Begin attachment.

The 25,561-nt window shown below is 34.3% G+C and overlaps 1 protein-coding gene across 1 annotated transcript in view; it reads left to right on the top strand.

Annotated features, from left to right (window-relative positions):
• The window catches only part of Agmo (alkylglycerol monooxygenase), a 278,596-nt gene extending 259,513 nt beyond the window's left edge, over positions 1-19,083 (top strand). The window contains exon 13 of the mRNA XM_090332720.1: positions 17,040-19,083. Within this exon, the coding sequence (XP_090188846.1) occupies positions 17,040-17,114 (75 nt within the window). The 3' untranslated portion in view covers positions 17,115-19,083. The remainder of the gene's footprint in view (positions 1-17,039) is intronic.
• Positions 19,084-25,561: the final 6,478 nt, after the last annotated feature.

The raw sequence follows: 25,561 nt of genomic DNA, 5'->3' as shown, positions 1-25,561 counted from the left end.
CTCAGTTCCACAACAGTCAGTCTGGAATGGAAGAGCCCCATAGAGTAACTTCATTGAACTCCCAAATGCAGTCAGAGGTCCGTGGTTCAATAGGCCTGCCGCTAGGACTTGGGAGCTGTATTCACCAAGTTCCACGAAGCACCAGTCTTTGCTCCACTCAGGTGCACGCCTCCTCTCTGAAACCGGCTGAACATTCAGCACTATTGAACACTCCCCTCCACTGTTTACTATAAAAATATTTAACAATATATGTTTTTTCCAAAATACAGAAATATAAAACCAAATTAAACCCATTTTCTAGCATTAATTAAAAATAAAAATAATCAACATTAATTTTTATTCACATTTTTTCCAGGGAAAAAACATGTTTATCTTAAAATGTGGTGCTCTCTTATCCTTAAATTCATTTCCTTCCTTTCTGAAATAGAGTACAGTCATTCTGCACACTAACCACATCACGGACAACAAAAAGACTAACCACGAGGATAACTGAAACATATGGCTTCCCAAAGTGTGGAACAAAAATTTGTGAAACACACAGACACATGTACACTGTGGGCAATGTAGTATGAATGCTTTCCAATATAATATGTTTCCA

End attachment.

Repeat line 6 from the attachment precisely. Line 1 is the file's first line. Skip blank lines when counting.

CTCAGTTCCACAACAGTCAGTCTGGAATGGAAGAGCCCCATAGAGTAACTTCATTGAACTCCCAAATGCAGTCAGAGGTCCGTGGTTCAATAGGCCTGCCGCTAGGACTTGGGAGCTGTATTCACCAAGTTCCACGAAGCACCAGTCTTTGCTCCACTCAGGTGCACGCCTCCTCTCTGAAACCGGCTGAACATTCAGCACTATTGAACACTCCCCTCCACTGTTTACTATAAAAATATTTAACAATATATGTTTTTTCCAAAATACAGAAATATAAAACCAAATTAAACCCATTTTCTAGCATTAATTAAAAATAAAAATAATCAACATTAATTTTTATTCACATTTTTTCCAGGGAAAAAACATGTTTATCTTAAAATGTGGTGCTCTCTTATCCTTAAATTCATTTCCTTCCTTTCTGAAATAGAGTACAGTCATTCTGCACACTAACCACATCACGGACAACAAAAAGACTAACCACGAGGATAACTGAAACATATGGCTTCCCAAAGTGTGGAACAAAAATTTGTGAAACACACAGACACATGTACACTGTGGGCAATGTAGTATGAATGCTTTCCAATATAATATGTTTCCA